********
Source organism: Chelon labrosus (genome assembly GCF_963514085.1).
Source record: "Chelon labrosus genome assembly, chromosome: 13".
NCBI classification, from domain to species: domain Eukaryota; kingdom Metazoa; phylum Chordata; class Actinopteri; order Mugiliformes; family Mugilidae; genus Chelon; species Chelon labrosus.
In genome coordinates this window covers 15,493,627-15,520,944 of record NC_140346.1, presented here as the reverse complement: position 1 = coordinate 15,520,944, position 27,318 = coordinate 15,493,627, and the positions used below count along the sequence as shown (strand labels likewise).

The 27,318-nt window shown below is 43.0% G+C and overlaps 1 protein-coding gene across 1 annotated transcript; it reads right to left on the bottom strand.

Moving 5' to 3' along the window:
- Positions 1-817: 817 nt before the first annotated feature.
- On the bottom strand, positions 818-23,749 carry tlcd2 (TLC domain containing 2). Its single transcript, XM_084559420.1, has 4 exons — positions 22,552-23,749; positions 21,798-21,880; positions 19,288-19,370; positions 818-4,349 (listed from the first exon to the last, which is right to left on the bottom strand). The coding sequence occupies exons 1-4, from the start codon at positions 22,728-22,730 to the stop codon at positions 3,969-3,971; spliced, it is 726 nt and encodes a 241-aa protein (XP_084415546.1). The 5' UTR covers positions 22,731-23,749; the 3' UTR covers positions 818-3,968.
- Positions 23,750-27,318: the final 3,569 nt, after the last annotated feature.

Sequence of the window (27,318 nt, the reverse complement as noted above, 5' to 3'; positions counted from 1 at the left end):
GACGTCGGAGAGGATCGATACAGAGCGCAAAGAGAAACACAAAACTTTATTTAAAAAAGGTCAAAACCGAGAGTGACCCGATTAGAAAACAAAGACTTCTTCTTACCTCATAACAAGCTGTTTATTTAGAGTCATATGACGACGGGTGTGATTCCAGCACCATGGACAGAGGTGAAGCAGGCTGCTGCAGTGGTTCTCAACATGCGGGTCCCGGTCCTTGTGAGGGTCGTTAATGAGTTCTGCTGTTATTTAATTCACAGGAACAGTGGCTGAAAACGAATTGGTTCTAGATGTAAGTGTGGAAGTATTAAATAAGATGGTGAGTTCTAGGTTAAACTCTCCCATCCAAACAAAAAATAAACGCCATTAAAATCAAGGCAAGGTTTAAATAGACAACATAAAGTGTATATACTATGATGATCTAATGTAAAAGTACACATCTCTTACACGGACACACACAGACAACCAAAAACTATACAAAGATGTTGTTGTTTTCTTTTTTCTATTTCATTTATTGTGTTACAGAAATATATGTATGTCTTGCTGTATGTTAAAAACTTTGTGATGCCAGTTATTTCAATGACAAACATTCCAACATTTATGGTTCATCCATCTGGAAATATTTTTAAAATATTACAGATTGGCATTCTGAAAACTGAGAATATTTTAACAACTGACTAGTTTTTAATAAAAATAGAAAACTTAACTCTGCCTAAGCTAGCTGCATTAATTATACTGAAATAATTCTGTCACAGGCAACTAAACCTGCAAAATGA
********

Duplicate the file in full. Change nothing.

Source organism: Chelon labrosus (genome assembly GCF_963514085.1).
Source record: "Chelon labrosus genome assembly, chromosome: 13".
NCBI classification, from domain to species: domain Eukaryota; kingdom Metazoa; phylum Chordata; class Actinopteri; order Mugiliformes; family Mugilidae; genus Chelon; species Chelon labrosus.
In genome coordinates this window covers 15,493,627-15,520,944 of record NC_140346.1, presented here as the reverse complement: position 1 = coordinate 15,520,944, position 27,318 = coordinate 15,493,627, and the positions used below count along the sequence as shown (strand labels likewise).

The 27,318-nt window shown below is 43.0% G+C and overlaps 1 protein-coding gene across 1 annotated transcript; it reads right to left on the bottom strand.

Moving 5' to 3' along the window:
- Positions 1-817: 817 nt before the first annotated feature.
- On the bottom strand, positions 818-23,749 carry tlcd2 (TLC domain containing 2). Its single transcript, XM_084559420.1, has 4 exons — positions 22,552-23,749; positions 21,798-21,880; positions 19,288-19,370; positions 818-4,349 (listed from the first exon to the last, which is right to left on the bottom strand). The coding sequence occupies exons 1-4, from the start codon at positions 22,728-22,730 to the stop codon at positions 3,969-3,971; spliced, it is 726 nt and encodes a 241-aa protein (XP_084415546.1). The 5' UTR covers positions 22,731-23,749; the 3' UTR covers positions 818-3,968.
- Positions 23,750-27,318: the final 3,569 nt, after the last annotated feature.

Sequence of the window (27,318 nt, the reverse complement as noted above, 5' to 3'; positions counted from 1 at the left end):
GACGTCGGAGAGGATCGATACAGAGCGCAAAGAGAAACACAAAACTTTATTTAAAAAAGGTCAAAACCGAGAGTGACCCGATTAGAAAACAAAGACTTCTTCTTACCTCATAACAAGCTGTTTATTTAGAGTCATATGACGACGGGTGTGATTCCAGCACCATGGACAGAGGTGAAGCAGGCTGCTGCAGTGGTTCTCAACATGCGGGTCCCGGTCCTTGTGAGGGTCGTTAATGAGTTCTGCTGTTATTTAATTCACAGGAACAGTGGCTGAAAACGAATTGGTTCTAGATGTAAGTGTGGAAGTATTAAATAAGATGGTGAGTTCTAGGTTAAACTCTCCCATCCAAACAAAAAATAAACGCCATTAAAATCAAGGCAAGGTTTAAATAGACAACATAAAGTGTATATACTATGATGATCTAATGTAAAAGTACACATCTCTTACACGGACACACACAGACAACCAAAAACTATACAAAGATGTTGTTGTTTTCTTTTTTCTATTTCATTTATTGTGTTACAGAAATATATGTATGTCTTGCTGTATGTTAAAAACTTTGTGATGCCAGTTATTTCAATGACAAACATTCCAACATTTATGGTTCATCCATCTGGAAATATTTTTAAAATATTACAGATTGGCATTCTGAAAACTGAGAATATTTTAACAACTGACTAGTTTTTAATAAAAATAGAAAACTTAACTCTGCCTAAGCTAGCTGCATTAATTATACTGAAATAATTCTGTCACAGGCAACTAAACCTGCAAAATGA